When pregnant, think twice before reaching for the pickles and ice cream, according to The American Dietetic Association (ADA). The organization says cravings are an indication of a nutritional deficiency.
“Cravings are the result of the spike in your hormones,” Rachel Brandeis, spokesperson for the ADA says. “Much like the insatiable appetite many pre-menstrual women experience, cravings are usually driven by your hormones,” she adds.
Pregnancy often heightens the aversion or pull of certain food aromas, tastes and textures, but just giving into to what you “feel” like eating may not be the best course. Brandeis guides patients toward healthier substitutions during pregnancy. Feeding a craving for sweet treats can often be satisfied, she says, by replacing certain cravings with others that offer more vital nutritional benefits.
Out-of-control cravings can lead to uncomfortable indigestion during pregnancy and unhappy weight results postpartum.
“Anytime you can substitute some of the empty calories (found in sweet cravings) and blend them with nutritional foods, it can help,” Brandeis says.
Before your baby is born, plan ahead. Learn all you can about breastfeeding to help make it easier:
- Talk to your doctor. Schedule an exam early in your pregnancy. Before your first visit, write down any questions or concerns that you have about breastfeeding. This will help you remember to talk about them with your doctor. Make sure your doctor knows about any breast reductions, implants, biopsies or other types of breast surgery you have had.
- Learn how to breastfeed. The staff at hospitals and birthing centers can connect you with lactation specialists who can help you learn how to breastfeed. While you are pregnant, you can take a breast-feeding class. Also, get a breast-feeding book for quick reference. Ask your doctor for ideas.
- Plan ahead for times when you will need help. Think about who you could talk to or have come over to help you succeed with breastfeeding once your baby is born. Many women get help from friends and family. Before you have your baby, talk to friends and family members about your plans to breastfeed and how their support is important to you. Consider joining a breast-feeding support group. Once your baby is born, you may feel more “connected” if you talk with other breast-feeding mothers. You may also help each other answer questions about breast-feeding issues.
- Buy breast-feeding equipment. You will need breast-feeding supplies once your baby is born. For example, breast pads, nipple cream, breast-feeding pillows and burping pads are all helpful. You can buy these items ahead of time. It is also a good idea to buy or rent a breast pump to have on hand when you bring your baby home. Pumping can help relieve pain and pressure when your milk comes in.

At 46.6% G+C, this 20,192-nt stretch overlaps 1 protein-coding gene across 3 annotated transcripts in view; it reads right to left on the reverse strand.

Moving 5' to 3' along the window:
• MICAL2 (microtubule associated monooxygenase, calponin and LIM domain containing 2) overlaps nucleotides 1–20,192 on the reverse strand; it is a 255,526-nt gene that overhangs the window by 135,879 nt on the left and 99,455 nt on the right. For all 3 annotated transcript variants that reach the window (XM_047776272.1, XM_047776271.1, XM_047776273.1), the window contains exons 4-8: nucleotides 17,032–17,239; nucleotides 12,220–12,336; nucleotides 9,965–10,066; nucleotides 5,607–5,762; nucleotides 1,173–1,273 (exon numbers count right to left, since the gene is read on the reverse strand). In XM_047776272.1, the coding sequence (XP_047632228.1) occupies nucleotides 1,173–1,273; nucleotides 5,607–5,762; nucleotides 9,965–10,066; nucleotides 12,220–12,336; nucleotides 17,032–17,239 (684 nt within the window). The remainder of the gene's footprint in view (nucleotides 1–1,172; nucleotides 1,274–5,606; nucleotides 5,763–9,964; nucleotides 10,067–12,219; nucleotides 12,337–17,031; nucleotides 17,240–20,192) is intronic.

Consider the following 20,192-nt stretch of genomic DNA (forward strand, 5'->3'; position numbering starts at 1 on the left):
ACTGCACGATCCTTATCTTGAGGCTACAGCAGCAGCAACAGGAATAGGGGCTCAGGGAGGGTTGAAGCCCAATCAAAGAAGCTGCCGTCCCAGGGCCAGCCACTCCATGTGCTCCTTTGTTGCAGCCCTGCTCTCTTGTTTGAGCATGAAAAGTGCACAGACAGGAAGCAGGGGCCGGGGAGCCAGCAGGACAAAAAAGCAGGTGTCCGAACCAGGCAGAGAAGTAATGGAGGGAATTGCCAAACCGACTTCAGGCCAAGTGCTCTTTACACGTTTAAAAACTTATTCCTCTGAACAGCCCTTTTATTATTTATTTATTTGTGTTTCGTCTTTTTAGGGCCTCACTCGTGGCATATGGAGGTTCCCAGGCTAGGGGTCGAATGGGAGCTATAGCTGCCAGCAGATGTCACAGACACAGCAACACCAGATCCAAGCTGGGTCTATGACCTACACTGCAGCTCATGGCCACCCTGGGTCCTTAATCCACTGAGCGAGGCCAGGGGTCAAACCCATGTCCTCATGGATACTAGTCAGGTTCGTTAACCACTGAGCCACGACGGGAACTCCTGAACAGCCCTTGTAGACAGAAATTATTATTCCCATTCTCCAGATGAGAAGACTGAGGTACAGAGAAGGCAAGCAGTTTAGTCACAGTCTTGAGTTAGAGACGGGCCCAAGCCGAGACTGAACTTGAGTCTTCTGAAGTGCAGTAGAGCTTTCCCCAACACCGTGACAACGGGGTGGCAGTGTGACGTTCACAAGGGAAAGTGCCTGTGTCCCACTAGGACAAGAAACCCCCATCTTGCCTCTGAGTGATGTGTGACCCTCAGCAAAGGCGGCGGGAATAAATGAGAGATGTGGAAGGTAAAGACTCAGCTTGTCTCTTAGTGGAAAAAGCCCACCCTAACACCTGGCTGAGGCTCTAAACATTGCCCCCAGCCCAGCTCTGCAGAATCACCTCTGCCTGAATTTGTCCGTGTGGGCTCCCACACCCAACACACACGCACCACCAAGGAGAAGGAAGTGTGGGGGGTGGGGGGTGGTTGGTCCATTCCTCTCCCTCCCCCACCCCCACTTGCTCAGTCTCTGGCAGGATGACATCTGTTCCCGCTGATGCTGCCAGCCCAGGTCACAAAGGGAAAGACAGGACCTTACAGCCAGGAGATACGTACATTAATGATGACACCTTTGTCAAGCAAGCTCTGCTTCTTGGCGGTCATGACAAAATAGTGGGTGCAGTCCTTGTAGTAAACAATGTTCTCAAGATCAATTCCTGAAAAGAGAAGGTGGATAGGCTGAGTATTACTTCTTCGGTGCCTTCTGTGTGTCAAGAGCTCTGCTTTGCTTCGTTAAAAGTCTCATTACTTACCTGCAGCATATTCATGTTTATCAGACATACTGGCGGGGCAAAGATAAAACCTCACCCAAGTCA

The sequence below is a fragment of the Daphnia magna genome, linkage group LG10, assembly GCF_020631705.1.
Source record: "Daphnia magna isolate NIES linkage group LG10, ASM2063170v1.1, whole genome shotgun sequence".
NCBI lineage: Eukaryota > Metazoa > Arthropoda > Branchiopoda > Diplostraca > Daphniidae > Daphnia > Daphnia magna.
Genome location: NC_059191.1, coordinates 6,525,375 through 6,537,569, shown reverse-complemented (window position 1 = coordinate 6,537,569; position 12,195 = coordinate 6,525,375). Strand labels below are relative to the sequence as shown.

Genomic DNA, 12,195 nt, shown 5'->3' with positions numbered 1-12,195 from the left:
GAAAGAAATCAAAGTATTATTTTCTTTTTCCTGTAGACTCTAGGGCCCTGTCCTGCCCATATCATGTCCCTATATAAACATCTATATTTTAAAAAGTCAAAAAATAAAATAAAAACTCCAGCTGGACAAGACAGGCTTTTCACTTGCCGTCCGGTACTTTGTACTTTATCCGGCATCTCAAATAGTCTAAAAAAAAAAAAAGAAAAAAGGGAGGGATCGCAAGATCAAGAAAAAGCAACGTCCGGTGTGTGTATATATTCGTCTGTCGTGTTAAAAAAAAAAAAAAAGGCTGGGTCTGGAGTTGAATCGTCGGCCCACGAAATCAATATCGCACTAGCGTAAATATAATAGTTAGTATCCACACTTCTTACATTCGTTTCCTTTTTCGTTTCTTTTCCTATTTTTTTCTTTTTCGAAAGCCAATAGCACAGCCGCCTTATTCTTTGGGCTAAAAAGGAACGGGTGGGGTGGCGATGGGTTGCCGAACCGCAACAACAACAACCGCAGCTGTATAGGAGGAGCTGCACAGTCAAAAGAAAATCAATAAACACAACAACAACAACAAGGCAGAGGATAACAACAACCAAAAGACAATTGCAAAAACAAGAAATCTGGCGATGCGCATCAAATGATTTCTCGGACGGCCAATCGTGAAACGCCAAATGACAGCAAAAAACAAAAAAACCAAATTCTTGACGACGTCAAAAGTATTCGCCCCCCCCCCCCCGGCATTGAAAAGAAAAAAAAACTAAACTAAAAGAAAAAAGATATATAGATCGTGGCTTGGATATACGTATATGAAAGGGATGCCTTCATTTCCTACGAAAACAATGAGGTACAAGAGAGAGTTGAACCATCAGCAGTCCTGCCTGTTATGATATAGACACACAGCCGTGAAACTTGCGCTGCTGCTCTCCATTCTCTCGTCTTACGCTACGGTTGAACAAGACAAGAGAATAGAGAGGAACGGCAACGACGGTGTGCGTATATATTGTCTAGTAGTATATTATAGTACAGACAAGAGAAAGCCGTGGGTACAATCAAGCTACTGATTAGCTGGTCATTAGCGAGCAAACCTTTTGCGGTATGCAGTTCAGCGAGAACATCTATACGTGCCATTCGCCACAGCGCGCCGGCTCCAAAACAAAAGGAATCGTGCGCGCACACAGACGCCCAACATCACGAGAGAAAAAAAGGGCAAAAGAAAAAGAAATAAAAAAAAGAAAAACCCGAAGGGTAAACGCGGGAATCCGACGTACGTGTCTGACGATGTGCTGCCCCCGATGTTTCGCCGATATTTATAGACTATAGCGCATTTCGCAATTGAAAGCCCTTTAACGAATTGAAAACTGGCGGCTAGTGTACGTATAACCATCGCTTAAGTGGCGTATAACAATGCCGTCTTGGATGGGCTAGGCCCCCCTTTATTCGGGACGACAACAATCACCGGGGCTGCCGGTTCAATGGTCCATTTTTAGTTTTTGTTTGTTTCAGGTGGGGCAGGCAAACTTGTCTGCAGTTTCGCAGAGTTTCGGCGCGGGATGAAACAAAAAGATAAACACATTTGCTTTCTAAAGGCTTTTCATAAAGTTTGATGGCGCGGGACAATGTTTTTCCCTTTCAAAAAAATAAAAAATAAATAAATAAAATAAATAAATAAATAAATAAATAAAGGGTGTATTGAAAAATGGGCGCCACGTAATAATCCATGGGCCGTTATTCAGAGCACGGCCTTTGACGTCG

learn cpr through the red cross
In case of an emergency with your baby, do you know how to perform CPR? Don’t be in the dark about it. Find an infant CPR class at a Middle Tennessee Red Cross chapter near you. Go to www.middletnredcross.org to find classes. You can also view an infant CPR video online at the American Academy of Pediatrics. Go to aap.org/family/infantcpranytime.htm.
cleaning up baby
Tub baths are off-limits for your little one until his umbilical-cord stump has healed and fallen off, so it’s sponge baths only until that time. Choose a warm, draft-free room (newborns can chill easily) and place your baby on a waterproof changing pad or towel. For warmth, cover him loosely with a towel. To prevent accidents, keep the diaper on until it’s time to wash his bottom. Have your supplies at-the-ready before you begin:
- Using a washcloth or cotton ball moistened with warm water, gently wipe Baby’s face and neck folds, nose and outer ears. Don’t clean inside Baby’s ears as you could damage the eardrum. Gently pat Baby dry.
- Use a moistened cotton ball to carefully wipe Baby’s eyes from the inner corner outward. Use a fresh cotton ball for each eye.
- 3 Wash Baby’s arms and hands, being sure to rinse all the soap off since his hands frequently go to his mouth. Gently wash his chest and back and clean the umbilical stump.
- To wash Baby’s hair (only needed once or twice a week) hold his head as he’s lying back on the towel. With your free hand, rub a tiny drop of shampoo to a light lather, then rinse with a wet washcloth; towel dry.
- For a girl, wash her genital area from front to back but refrain from using soap as it can cause irritation. Wash her bottom with soap, and clean in the creases of her thighs. For a baby boy who is circumcised, don’t wash his penis with soap until the wound heals. If he’s uncircumcised, use soap, but don’t attempt to pull back the foreskin – while moveable, it will remain attached for several more years.
- sterile cotton balls
- 2 washcloths
- 2 soft towels
- changing pad
- baby soap or wash
- baby shampoo
- rubbing alcohol
- cotton swabs
- bowl of warm water